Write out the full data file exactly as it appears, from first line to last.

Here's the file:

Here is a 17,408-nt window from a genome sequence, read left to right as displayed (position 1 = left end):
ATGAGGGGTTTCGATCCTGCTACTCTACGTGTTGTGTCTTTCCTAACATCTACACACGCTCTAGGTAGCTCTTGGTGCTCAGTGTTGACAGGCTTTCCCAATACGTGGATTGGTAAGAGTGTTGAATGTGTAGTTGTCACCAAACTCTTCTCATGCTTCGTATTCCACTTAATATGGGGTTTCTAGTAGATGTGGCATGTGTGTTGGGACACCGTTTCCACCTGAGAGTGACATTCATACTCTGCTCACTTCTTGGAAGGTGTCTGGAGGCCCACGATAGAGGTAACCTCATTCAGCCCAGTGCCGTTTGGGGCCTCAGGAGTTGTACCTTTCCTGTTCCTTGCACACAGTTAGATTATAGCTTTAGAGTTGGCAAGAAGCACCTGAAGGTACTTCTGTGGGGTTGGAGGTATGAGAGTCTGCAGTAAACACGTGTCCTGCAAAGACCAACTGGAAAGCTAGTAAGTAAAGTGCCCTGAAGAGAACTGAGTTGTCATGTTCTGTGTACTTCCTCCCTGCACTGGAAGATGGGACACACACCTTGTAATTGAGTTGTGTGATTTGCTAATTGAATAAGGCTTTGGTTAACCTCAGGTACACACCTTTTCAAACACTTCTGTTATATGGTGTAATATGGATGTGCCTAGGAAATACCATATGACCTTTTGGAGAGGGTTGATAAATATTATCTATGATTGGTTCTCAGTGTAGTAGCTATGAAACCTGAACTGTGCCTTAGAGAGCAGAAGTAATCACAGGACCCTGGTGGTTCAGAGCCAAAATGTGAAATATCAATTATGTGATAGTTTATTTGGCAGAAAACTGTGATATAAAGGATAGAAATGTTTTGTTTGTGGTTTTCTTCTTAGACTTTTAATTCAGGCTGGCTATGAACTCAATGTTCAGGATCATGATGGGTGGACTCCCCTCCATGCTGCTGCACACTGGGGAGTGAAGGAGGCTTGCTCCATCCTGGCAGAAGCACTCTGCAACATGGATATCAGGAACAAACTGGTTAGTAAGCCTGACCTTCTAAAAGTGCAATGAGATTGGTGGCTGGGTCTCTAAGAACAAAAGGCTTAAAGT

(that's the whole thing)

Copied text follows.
Here is a 17,408-nt window from a genome sequence, read left to right as displayed (position 1 = left end):
ATGAGGGGTTTCGATCCTGCTACTCTACGTGTTGTGTCTTTCCTAACATCTACACACGCTCTAGGTAGCTCTTGGTGCTCAGTGTTGACAGGCTTTCCCAATACGTGGATTGGTAAGAGTGTTGAATGTGTAGTTGTCACCAAACTCTTCTCATGCTTCGTATTCCACTTAATATGGGGTTTCTAGTAGATGTGGCATGTGTGTTGGGACACCGTTTCCACCTGAGAGTGACATTCATACTCTGCTCACTTCTTGGAAGGTGTCTGGAGGCCCACGATAGAGGTAACCTCATTCAGCCCAGTGCCGTTTGGGGCCTCAGGAGTTGTACCTTTCCTGTTCCTTGCACACAGTTAGATTATAGCTTTAGAGTTGGCAAGAAGCACCTGAAGGTACTTCTGTGGGGTTGGAGGTATGAGAGTCTGCAGTAAACACGTGTCCTGCAAAGACCAACTGGAAAGCTAGTAAGTAAAGTGCCCTGAAGAGAACTGAGTTGTCATGTTCTGTGTACTTCCTCCCTGCACTGGAAGATGGGACACACACCTTGTAATTGAGTTGTGTGATTTGCTAATTGAATAAGGCTTTGGTTAACCTCAGGTACACACCTTTTCAAACACTTCTGTTATATGGTGTAATATGGATGTGCCTAGGAAATACCATATGACCTTTTGGAGAGGGTTGATAAATATTATCTATGATTGGTTCTCAGTGTAGTAGCTATGAAACCTGAACTGTGCCTTAGAGAGCAGAAGTAATCACAGGACCCTGGTGGTTCAGAGCCAAAATGTGAAATATCAATTATGTGATAGTTTATTTGGCAGAAAACTGTGATATAAAGGATAGAAATGTTTTGTTTGTGGTTTTCTTCTTAGACTTTTAATTCAGGCTGGCTATGAACTCAATGTTCAGGATCATGATGGGTGGACTCCCCTCCATGCTGCTGCACACTGGGGAGTGAAGGAGGCTTGCTCCATCCTGGCAGAAGCACTCTGCAACATGGATATCAGGAACAAACTGGTTAGTAAGCCTGACCTTCTAAAAGTGCAATGAGATTGGTGGCTGGGTCTCTAAGAACAAAAGGCTTAAAGT